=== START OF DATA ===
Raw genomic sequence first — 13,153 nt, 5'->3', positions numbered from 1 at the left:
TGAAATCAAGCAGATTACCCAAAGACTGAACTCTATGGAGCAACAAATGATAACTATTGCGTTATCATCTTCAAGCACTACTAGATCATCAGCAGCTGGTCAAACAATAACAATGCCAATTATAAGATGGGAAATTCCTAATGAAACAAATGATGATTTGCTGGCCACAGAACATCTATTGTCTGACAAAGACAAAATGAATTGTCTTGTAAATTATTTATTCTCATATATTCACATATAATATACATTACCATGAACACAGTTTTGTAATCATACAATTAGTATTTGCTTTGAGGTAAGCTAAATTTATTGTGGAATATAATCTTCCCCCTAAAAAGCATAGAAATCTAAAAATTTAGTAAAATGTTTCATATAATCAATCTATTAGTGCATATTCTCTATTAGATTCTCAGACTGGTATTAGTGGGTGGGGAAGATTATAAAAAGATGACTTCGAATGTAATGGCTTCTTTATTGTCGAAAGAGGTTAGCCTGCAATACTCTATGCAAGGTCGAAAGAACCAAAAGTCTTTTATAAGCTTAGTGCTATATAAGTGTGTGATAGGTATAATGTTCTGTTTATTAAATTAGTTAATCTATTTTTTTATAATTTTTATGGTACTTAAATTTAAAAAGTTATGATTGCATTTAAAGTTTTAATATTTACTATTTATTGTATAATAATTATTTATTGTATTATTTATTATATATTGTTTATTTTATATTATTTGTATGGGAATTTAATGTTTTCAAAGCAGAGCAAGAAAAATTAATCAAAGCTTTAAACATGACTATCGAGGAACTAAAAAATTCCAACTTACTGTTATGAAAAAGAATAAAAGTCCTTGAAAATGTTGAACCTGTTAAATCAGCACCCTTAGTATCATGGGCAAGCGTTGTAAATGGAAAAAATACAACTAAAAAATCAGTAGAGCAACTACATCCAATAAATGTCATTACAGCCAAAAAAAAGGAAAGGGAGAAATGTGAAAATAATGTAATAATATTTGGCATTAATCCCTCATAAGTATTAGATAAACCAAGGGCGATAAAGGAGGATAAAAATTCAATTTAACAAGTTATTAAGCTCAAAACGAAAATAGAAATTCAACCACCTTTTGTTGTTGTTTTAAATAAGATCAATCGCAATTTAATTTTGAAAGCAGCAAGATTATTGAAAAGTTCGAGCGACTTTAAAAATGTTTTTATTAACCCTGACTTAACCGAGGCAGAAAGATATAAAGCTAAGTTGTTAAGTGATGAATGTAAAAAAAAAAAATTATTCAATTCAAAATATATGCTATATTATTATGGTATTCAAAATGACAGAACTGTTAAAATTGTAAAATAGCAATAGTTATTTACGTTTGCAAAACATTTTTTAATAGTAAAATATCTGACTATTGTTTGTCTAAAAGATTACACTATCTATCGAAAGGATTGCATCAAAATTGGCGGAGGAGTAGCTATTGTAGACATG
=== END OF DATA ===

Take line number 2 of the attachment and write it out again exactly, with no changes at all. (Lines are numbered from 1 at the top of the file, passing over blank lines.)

TGAAATCAAGCAGATTACCCAAAGACTGAACTCTATGGAGCAACAAATGATAACTATTGCGTTATCATCTTCAAGCACTACTAGATCATCAGCAGCTGGTCAAACAATAACAATGCCAATTATAAGATGGGAAATTCCTAATGAAACAAATGATGATTTGCTGGCCACAGAACATCTATTGTCTGACAAAGACAAAATGAATTGTCTTGTAAATTATTTATTCTCATATATTCACATATAATATACATTACCATGAACACAGTTTTGTAATCATACAATTAGTATTTGCTTTGAGGTAAGCTAAATTTATTGTGGAATATAATCTTCCCCCTAAAAAGCATAGAAATCTAAAAATTTAGTAAAATGTTTCATATAATCAATCTATTAGTGCATATTCTCTATTAGATTCTCAGACTGGTATTAGTGGGTGGGGAAGATTATAAAAAGATGACTTCGAATGTAATGGCTTCTTTATTGTCGAAAGAGGTTAGCCTGCAATACTCTATGCAAGGTCGAAAGAACCAAAAGTCTTTTATAAGCTTAGTGCTATATAAGTGTGTGATAGGTATAATGTTCTGTTTATTAAATTAGTTAATCTATTTTTTTATAATTTTTATGGTACTTAAATTTAAAAAGTTATGATTGCATTTAAAGTTTTAATATTTACTATTTATTGTATAATAATTATTTATTGTATTATTTATTATATATTGTTTATTTTATATTATTTGTATGGGAATTTAATGTTTTCAAAGCAGAGCAAGAAAAATTAATCAAAGCTTTAAACATGACTATCGAGGAACTAAAAAATTCCAACTTACTGTTATGAAAAAGAATAAAAGTCCTTGAAAATGTTGAACCTGTTAAATCAGCACCCTTAGTATCATGGGCAAGCGTTGTAAATGGAAAAAATACAACTAAAAAATCAGTAGAGCAACTACATCCAATAAATGTCATTACAGCCAAAAAAAAGGAAAGGGAGAAATGTGAAAATAATGTAATAATATTTGGCATTAATCCCTCATAAGTATTAGATAAACCAAGGGCGATAAAGGAGGATAAAAATTCAATTTAACAAGTTATTAAGCTCAAAACGAAAATAGAAATTCAACCACCTTTTGTTGTTGTTTTAAATAAGATCAATCGCAATTTAATTTTGAAAGCAGCAAGATTATTGAAAAGTTCGAGCGACTTTAAAAATGTTTTTATTAACCCTGACTTAACCGAGGCAGAAAGATATAAAGCTAAGTTGTTAAGTGATGAATGTAAAAAAAAAAAATTATTCAATTCAAAATATATGCTATATTATTATGGTATTCAAAATGACAGAACTGTTAAAATTGTAAAATAGCAATAGTTATTTACGTTTGCAAAACATTTTTTAATAGTAAAATATCTGACTATTGTTTGTCTAAAAGATTACACTATCTATCGAAAGGATTGCATCAAAATTGGCGGAGGAGTAGCTATTGTAGACATG